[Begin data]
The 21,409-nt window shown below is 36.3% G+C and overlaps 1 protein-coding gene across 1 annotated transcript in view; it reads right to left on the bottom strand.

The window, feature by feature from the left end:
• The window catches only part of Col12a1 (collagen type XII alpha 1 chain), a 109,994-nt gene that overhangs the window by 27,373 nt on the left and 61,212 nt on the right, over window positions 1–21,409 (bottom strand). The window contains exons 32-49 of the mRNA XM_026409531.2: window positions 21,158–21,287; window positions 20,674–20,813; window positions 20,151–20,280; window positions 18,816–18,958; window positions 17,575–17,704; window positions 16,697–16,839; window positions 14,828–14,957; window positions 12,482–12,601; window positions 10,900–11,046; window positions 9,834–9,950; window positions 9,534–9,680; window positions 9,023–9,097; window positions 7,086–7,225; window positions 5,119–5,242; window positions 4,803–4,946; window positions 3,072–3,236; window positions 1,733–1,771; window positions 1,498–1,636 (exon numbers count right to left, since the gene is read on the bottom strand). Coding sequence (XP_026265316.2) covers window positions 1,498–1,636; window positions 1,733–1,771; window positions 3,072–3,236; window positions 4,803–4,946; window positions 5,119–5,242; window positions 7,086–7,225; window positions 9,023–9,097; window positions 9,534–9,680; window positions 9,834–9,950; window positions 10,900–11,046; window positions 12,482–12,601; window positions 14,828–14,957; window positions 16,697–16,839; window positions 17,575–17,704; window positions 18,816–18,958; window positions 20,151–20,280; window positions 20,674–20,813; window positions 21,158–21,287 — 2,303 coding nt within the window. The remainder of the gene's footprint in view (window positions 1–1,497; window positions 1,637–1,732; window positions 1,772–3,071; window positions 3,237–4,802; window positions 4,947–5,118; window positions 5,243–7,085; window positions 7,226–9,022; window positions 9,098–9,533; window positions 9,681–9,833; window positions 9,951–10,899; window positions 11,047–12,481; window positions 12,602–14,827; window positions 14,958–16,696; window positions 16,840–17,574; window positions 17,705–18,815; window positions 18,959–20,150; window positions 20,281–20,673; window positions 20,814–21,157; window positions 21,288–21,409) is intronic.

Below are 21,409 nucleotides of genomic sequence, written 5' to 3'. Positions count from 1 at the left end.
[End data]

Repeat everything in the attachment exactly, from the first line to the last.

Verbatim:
The 21,409-nt window shown below is 36.3% G+C and overlaps 1 protein-coding gene across 1 annotated transcript in view; it reads right to left on the bottom strand.

The window, feature by feature from the left end:
• The window catches only part of Col12a1 (collagen type XII alpha 1 chain), a 109,994-nt gene that overhangs the window by 27,373 nt on the left and 61,212 nt on the right, over window positions 1–21,409 (bottom strand). The window contains exons 32-49 of the mRNA XM_026409531.2: window positions 21,158–21,287; window positions 20,674–20,813; window positions 20,151–20,280; window positions 18,816–18,958; window positions 17,575–17,704; window positions 16,697–16,839; window positions 14,828–14,957; window positions 12,482–12,601; window positions 10,900–11,046; window positions 9,834–9,950; window positions 9,534–9,680; window positions 9,023–9,097; window positions 7,086–7,225; window positions 5,119–5,242; window positions 4,803–4,946; window positions 3,072–3,236; window positions 1,733–1,771; window positions 1,498–1,636 (exon numbers count right to left, since the gene is read on the bottom strand). Coding sequence (XP_026265316.2) covers window positions 1,498–1,636; window positions 1,733–1,771; window positions 3,072–3,236; window positions 4,803–4,946; window positions 5,119–5,242; window positions 7,086–7,225; window positions 9,023–9,097; window positions 9,534–9,680; window positions 9,834–9,950; window positions 10,900–11,046; window positions 12,482–12,601; window positions 14,828–14,957; window positions 16,697–16,839; window positions 17,575–17,704; window positions 18,816–18,958; window positions 20,151–20,280; window positions 20,674–20,813; window positions 21,158–21,287 — 2,303 coding nt within the window. The remainder of the gene's footprint in view (window positions 1–1,497; window positions 1,637–1,732; window positions 1,772–3,071; window positions 3,237–4,802; window positions 4,947–5,118; window positions 5,243–7,085; window positions 7,226–9,022; window positions 9,098–9,533; window positions 9,681–9,833; window positions 9,951–10,899; window positions 11,047–12,481; window positions 12,602–14,827; window positions 14,958–16,696; window positions 16,840–17,574; window positions 17,705–18,815; window positions 18,959–20,150; window positions 20,281–20,673; window positions 20,814–21,157; window positions 21,288–21,409) is intronic.

Below are 21,409 nucleotides of genomic sequence, written 5' to 3'. Positions count from 1 at the left end.